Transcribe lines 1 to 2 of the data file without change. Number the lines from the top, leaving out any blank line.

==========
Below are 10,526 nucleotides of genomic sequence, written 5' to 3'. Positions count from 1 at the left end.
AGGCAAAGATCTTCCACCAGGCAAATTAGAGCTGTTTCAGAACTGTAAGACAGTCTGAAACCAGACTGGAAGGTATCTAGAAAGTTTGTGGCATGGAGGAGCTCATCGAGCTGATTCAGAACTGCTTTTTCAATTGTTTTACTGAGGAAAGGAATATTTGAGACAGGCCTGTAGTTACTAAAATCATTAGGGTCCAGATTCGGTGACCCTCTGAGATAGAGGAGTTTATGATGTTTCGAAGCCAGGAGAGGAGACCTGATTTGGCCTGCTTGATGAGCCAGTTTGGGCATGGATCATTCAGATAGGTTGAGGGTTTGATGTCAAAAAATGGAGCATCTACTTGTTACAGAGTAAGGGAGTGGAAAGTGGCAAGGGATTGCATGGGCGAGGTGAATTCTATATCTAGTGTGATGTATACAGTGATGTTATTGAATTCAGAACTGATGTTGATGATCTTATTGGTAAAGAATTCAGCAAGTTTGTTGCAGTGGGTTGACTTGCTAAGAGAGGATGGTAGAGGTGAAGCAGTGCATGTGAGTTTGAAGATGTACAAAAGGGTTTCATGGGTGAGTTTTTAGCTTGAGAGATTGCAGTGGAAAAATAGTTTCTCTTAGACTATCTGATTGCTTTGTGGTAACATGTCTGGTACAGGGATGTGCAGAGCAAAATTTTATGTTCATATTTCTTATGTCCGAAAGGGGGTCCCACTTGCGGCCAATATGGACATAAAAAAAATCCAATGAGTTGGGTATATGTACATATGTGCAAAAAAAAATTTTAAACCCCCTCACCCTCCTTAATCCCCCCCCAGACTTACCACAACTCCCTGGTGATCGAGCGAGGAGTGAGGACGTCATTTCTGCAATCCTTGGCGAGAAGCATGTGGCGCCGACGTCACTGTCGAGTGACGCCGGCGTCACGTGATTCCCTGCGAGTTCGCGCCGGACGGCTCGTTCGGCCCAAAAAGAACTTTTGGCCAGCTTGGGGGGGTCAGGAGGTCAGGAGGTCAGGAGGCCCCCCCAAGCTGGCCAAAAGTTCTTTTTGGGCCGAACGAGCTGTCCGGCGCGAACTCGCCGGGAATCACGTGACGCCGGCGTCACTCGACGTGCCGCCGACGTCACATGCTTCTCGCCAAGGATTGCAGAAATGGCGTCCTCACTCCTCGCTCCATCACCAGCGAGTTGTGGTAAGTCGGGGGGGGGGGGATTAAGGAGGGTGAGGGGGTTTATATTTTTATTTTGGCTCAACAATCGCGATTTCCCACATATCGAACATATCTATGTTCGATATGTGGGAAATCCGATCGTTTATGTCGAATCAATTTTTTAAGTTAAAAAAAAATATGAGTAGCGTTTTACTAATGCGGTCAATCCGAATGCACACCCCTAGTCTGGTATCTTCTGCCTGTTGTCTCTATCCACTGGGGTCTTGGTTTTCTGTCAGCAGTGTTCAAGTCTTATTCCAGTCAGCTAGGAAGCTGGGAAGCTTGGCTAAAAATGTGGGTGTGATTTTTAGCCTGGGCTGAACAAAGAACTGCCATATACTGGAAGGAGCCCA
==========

Below are 10,526 nucleotides of genomic sequence, written 5' to 3'. Positions count from 1 at the left end.
AGGCAAAGATCTTCCACCAGGCAAATTAGAGCTGTTTCAGAACTGTAAGACAGTCTGAAACCAGACTGGAAGGTATCTAGAAAGTTTGTGGCATGGAGGAGCTCATCGAGCTGATTCAGAACTGCTTTTTCAATTGTTTTACTGAGGAAAGGAATATTTGAGACAGGCCTGTAGTTACTAAAATCATTAGGGTCCAGATTCGGTGACCCTCTGAGATAGAGGAGTTTATGATGTTTCGAAGCCAGGAGAGGAGACCTGATTTGGCCTGCTTGATGAGCCAGTTTGGGCATGGATCATTCAGATAGGTTGAGGGTTTGATGTCAAAAAATGGAGCATCTACTTGTTACAGAGTAAGGGAGTGGAAAGTGGCAAGGGATTGCATGGGCGAGGTGAATTCTATATCTAGTGTGATGTATACAGTGATGTTATTGAATTCAGAACTGATGTTGATGATCTTATTGGTAAAGAATTCAGCAAGTTTGTTGCAGTGGGTTGACTTGCTAAGAGAGGATGGTAGAGGTGAAGCAGTGCATGTGAGTTTGAAGATGTACAAAAGGGTTTCATGGGTGAGTTTTTAGCTTGAGAGATTGCAGTGGAAAAATAGTTTCTCTTAGACTATCTGATTGCTTTGTGGTAACATGTCTGGTACAGGGATGTGCAGAGCAAAATTTTATGTTCATATTTCTTATGTCCGAAAGGGGGTCCCACTTGCGGCCAATATGGACATAAAAAAAATCCAATGAGTTGGGTATATGTACATATGTGCAAAAAAAAATTTTAAACCCCCTCACCCTCCTTAATCCCCCCCCAGACTTACCACAACTCCCTGGTGATCGAGCGAGGAGTGAGGACGTCATTTCTGCAATCCTTGGCGAGAAGCATGTGGCGCCGACGTCACTGTCGAGTGACGCCGGCGTCACGTGATTCCCTGCGAGTTCGCGCCGGACGGCTCGTTCGGCCCAAAAAGAACTTTTGGCCAGCTTGGGGGGGTCAGGAGGTCAGGAGGTCAGGAGGCCCCCCCAAGCTGGCCAAAAGTTCTTTTTGGGCCGAACGAGCTGTCCGGCGCGAACTCGCCGGGAATCACGTGACGCCGGCGTCACTCGACGTGCCGCCGACGTCACATGCTTCTCGCCAAGGATTGCAGAAATGGCGTCCTCACTCCTCGCTCCATCACCAGCGAGTTGTGGTAAGTCGGGGGGGGGGGGATTAAGGAGGGTGAGGGGGTTTATATTTTTATTTTGGCTCAACAATCGCGATTTCCCACATATCGAACATATCTATGTTCGATATGTGGGAAATCCGATCGTTTATGTCGAATCAATTTTTTAAGTTAAAAAAAAATATGAGTAGCGTTTTACTAATGCGGTCAATCCGAATGCACACCCCTAGTCTGGTATCTTCTGCCTGTTGTCTCTATCCACTGGGGTCTTGGTTTTCTGTCAGCAGTGTTCAAGTCTTATTCCAGTCAGCTAGGAAGCTGGGAAGCTTGGCTAAAAATGTGGGTGTGATTTTTAGCCTGGGCTGAACAAAGAACTGCCATATACTGGAAGGAGCCCA